In January we learned that linebacker Manti Teo does not have a dead girlfriend. Teo, playing for Notre Dame at the time, had a sad, yet inspirational story of a girlfriend felled by leukemia. It was pure fiction.
By Hampton Stevens
Special to The Star
Whether Teo was a victim, victimized, or some combination of the two doesnt matter. Not as much as how the story was covered. Teos tale was repeated endlessly by purportedly reputable news outlets including; Sports Illustrated, ESPN, NBC, CBS. Yet not a single journalist in all those well-funded, highly professional media organizations ever bothered to pick up a phone and find out see if the dead girl actually existed.
The Teo hoax set the tone for a year of frauds, myths, urban legends and spoofs reported as fact.
Consider the New Jersey couple who supposedly didnt tip their server, and left a nasty note because of her sexual orientation. They were pilloried nationwide for a lack of Christian values. Except it wasnt true. The couple did tip. They didnt write a disparaging note. The server apparently faked the whole incident in a weird bid for attention.
A more recent example of fraud reported as fact came on Thanksgiving Day. TV producer Elan Gale used Twitter to create an imaginary squabble with a surly airline passenger. The story, compete with counterfeited notes between the two, was reported as truth by hundreds of news outlets. Again, no one bothered to investigate to simply call the airline or Gale himself.
A faked conflict on Twitter or disparaging note to a waitress may not seem like much, but each little lie offered as fact erodes the trust on which journalism must be built. If we cant believe the news media on the so-called small stuff, how can we trust them on the issues that matter?
Besides, some of the lies arent so small. Maybe the most egregious and destructive case of late is the so-called Knockout Game. Many of us read about a grandmother who shot one of her attackers. But not only is the vigilante grandma fictional, the Knockout Game itself appears to be mostly urban myth. Theres no substantive evidence to suggest that so-called knockout attacks are a growing trend, but that hasnt kept everyone from CNN to local news outlets from reporting on the game as a spreading menace.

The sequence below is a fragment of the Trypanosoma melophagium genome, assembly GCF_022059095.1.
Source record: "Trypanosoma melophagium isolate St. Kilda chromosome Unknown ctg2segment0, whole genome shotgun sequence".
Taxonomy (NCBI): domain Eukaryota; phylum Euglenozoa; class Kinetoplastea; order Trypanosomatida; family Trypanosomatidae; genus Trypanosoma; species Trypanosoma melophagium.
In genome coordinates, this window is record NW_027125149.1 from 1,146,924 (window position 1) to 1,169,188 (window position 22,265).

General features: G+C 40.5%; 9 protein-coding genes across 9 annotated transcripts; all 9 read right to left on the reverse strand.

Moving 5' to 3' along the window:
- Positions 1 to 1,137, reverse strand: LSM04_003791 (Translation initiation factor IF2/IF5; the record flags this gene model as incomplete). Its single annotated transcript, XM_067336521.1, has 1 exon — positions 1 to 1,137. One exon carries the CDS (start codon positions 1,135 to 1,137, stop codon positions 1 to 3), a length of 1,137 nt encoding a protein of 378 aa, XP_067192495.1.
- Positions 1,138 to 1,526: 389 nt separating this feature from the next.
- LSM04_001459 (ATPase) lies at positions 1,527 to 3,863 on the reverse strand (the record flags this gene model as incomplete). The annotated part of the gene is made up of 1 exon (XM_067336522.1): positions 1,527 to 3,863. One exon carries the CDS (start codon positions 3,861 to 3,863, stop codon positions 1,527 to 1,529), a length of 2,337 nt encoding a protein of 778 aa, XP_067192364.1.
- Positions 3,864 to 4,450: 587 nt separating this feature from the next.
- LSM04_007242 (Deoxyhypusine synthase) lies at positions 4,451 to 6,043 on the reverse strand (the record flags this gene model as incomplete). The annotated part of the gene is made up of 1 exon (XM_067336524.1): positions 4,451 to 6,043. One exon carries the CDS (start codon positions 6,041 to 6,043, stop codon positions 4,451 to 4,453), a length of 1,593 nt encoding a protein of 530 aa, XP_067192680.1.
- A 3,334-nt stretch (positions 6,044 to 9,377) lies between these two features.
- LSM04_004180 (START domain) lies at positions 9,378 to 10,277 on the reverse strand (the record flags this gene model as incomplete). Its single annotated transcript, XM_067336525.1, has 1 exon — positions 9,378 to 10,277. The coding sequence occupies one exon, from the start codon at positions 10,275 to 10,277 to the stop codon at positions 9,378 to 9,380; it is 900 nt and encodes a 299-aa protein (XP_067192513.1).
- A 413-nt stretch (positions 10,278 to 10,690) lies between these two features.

Broadcasting knockout game stories is not only unhelpful, making no one safer or better informed. It actually seems to be worsening the problem, stirring up racial hostilities and encouraging scapegoating of young black males.
A St. Louis woman who recently claimed to be a knockout victim, blaming a group of marauding youth, was actually covering up for a boyfriend who hit her. In Brooklyn, reports of the game prompted councilwoman-elect Laurie Cumbo to release an open letter saying that many of her black constituents feel threatened by the growth of the neighborhood's Jewish community and those feelings could be a cause of rising violence. That is violence, keep in mind, which may not even be real.
Perhaps the most telling incident in this year of news hoaxes was a publicity stunt. Last weekend Will Ferrell co-anchored a North Dakota newscast portraying his Anchorman character Ron Burgundy. In other words, a fake person shilling for a film delivered real news. Its hard to imagine a more blatant disregard for the responsibility of a news organization to be factual.
The Year of the Hoax plays up a few sad, obvious truths. One is simple: check your facts. Dont post if you dont know.
The more crucial point, though, is the impact of social media on journalism. At its best, social media like Facebook, Twitter and YouTube can create armies of citizen journalists, giving the public more access to the truth, making mainstream media smarter and more honest.
At its worst, social media has the opposite effect. The hoaxes, fabrications, pranks, spoofs and outright lies, all spread at the speed of the Internet, have infected reputable news organizations, eroding their credibility. Citizen journalism, in short, is supposed to make mass media smarter. Instead, social media seems to be making us all a little bit more dumb.
Hampton Stevens is a former Midwest Voices columnist for The Star.